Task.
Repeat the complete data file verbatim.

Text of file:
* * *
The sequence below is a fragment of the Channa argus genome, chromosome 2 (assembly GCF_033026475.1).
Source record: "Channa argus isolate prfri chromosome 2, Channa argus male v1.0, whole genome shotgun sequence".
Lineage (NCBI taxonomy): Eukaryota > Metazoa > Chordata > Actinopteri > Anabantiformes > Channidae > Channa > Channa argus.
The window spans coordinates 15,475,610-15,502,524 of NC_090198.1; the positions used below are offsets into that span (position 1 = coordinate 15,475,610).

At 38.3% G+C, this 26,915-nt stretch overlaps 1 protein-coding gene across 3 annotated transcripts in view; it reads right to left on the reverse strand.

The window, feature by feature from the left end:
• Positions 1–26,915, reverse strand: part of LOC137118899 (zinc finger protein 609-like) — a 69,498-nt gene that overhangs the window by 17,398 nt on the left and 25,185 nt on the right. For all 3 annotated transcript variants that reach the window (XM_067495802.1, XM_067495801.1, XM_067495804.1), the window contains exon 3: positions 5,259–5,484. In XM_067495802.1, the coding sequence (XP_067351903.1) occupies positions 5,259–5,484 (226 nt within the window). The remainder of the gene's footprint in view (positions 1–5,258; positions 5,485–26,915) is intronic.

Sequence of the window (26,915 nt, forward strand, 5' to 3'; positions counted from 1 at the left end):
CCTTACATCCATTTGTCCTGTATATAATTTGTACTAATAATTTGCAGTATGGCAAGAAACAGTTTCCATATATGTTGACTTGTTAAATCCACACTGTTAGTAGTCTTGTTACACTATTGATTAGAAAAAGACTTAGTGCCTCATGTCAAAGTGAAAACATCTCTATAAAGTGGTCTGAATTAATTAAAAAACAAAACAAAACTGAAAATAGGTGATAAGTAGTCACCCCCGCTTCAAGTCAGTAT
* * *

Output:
The sequence below is a fragment of the Channa argus genome, chromosome 2 (assembly GCF_033026475.1).
Source record: "Channa argus isolate prfri chromosome 2, Channa argus male v1.0, whole genome shotgun sequence".
Lineage (NCBI taxonomy): Eukaryota > Metazoa > Chordata > Actinopteri > Anabantiformes > Channidae > Channa > Channa argus.
The window spans coordinates 15,475,610-15,502,524 of NC_090198.1; the positions used below are offsets into that span (position 1 = coordinate 15,475,610).

At 38.3% G+C, this 26,915-nt stretch overlaps 1 protein-coding gene across 3 annotated transcripts in view; it reads right to left on the reverse strand.

The window, feature by feature from the left end:
• Positions 1–26,915, reverse strand: part of LOC137118899 (zinc finger protein 609-like) — a 69,498-nt gene that overhangs the window by 17,398 nt on the left and 25,185 nt on the right. For all 3 annotated transcript variants that reach the window (XM_067495802.1, XM_067495801.1, XM_067495804.1), the window contains exon 3: positions 5,259–5,484. In XM_067495802.1, the coding sequence (XP_067351903.1) occupies positions 5,259–5,484 (226 nt within the window). The remainder of the gene's footprint in view (positions 1–5,258; positions 5,485–26,915) is intronic.

Sequence of the window (26,915 nt, forward strand, 5' to 3'; positions counted from 1 at the left end):
CCTTACATCCATTTGTCCTGTATATAATTTGTACTAATAATTTGCAGTATGGCAAGAAACAGTTTCCATATATGTTGACTTGTTAAATCCACACTGTTAGTAGTCTTGTTACACTATTGATTAGAAAAAGACTTAGTGCCTCATGTCAAAGTGAAAACATCTCTATAAAGTGGTCTGAATTAATTAAAAAACAAAACAAAACTGAAAATAGGTGATAAGTAGTCACCCCCGCTTCAAGTCAGTAT